Steamboat Springs On Thursday night, Joe Mansfield had a list of 11 bars and enough cigarettes to smoke one at each of them.
On the day before the city's smoking ban went into effect, Mansfield was a man on mission as he spoke about his anger toward the Steamboat Springs City Council for not taking the smoking ban to a vote.
He rattled off the names of restaurants and bars that, until July 1, allowed smoking. He planned to visit all of them that night for one last smoke.
"I hate my City Council. I hate their decision. Their decision was horrible," Mansfield said as he smoked a cigarette at his second stop, the Golden Cue.
Inside the bar and pool hall in Dream Island Plaza, Mansfield was preaching to the choir. Most of those sitting at the bar early Thursday evening were smokers, and they were happy to share their unhappiness about the new city ordinance.
"Plenty of businesses have nonsmoking. They can find them and go to them," Golden Cue regular Ann Evanoff said. "But to say everybody has to do what one person said, that is communism. That is not right. My freedoms have been taken away, my freedom to choose my pursuit of happiness."
The next day, on the other side of town, a very different kind of gathering took place.
On Friday afternoon at Slopeside Grill, SmokeFree Steamboat, the grass-roots group that brought the ordinance to the council, was celebrating the passage of the smoking ban. Over salads and sandwich wraps, they talked about where they would go this weekend without being bothered by smoke.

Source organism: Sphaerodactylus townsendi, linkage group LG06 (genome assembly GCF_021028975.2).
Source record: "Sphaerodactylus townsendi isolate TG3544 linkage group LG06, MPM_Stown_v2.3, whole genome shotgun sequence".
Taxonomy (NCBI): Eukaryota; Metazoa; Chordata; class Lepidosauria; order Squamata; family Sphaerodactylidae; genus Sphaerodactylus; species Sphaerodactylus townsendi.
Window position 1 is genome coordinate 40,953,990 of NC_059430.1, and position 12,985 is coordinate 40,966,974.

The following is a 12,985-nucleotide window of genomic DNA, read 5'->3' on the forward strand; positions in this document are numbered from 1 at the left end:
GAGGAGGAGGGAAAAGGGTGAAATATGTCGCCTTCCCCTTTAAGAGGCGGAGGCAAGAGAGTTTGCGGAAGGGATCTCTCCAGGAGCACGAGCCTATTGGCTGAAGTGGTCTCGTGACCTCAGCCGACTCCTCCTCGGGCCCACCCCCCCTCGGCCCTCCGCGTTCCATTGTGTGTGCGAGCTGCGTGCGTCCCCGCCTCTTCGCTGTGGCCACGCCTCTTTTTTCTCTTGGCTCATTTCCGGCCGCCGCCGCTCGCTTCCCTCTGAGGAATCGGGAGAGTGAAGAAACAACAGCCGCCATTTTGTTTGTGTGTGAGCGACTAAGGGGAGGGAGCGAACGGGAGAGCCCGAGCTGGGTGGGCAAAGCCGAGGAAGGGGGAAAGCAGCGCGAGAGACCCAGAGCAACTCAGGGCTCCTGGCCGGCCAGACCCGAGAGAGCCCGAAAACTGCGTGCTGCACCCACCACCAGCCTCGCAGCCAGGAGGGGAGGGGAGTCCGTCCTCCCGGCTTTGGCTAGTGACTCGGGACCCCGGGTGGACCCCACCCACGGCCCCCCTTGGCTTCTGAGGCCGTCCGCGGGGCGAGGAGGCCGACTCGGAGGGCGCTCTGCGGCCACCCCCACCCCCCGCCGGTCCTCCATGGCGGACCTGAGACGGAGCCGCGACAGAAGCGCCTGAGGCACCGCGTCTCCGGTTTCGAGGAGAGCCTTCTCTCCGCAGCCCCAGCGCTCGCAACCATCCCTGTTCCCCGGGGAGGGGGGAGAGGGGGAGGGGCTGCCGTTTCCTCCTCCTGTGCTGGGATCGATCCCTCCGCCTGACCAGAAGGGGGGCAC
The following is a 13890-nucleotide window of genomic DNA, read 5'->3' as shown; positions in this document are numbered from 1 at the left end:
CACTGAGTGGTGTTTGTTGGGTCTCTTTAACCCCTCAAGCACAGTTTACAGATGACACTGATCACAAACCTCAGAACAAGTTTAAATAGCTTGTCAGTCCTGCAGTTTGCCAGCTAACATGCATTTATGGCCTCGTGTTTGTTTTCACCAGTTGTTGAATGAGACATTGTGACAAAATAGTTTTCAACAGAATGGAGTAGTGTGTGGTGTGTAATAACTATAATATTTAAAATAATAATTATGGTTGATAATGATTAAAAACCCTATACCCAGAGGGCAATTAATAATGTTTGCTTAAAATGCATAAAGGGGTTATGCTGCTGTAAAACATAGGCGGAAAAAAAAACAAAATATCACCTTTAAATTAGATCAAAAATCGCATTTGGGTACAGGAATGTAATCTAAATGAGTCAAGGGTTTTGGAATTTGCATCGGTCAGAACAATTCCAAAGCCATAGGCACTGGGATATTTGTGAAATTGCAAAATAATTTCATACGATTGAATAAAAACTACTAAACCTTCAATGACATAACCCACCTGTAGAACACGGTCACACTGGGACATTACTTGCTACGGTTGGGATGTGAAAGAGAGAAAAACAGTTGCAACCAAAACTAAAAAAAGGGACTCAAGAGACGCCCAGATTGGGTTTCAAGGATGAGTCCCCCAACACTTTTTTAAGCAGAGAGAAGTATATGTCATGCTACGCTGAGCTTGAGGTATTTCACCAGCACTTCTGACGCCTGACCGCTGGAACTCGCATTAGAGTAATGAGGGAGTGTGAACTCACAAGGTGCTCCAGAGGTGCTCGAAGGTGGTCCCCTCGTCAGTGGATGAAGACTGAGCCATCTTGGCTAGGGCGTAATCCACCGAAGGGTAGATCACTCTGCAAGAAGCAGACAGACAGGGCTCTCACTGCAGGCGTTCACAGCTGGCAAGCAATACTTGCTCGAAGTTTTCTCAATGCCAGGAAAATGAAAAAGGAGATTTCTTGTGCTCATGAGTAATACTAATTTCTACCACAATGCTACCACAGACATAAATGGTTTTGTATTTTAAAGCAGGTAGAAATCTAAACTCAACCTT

Judy Hiester, Tobacco Prevention Program coordinator for the Northwest Colorado Visiting Nurse Association, said her family was going to the bowling alley.
"Not only does the ordinance support public health, it also is very cost-effective in terms of health care. It is a very positive step to take," she said. "It saves a lot of dollars and a lot of heartache."
Sam Robards, whose lungs were punctured during the Vietnam War and who has trouble going to the Veterans of Foreign Wars because of the smoke he inhales, said he would be headed to the Golden Cue on Friday night.
He already had spray painted two red dots outside the bar, which indicated the 10-feet mark from the entrance of the bar -- the distance from the building that smokers now must stand to light up.
Sandy Visnack with Grand Futures Prevention Council said she has not been to Slopeside since she was pregnant, for fear of inhaling the harmful second-hand smoke.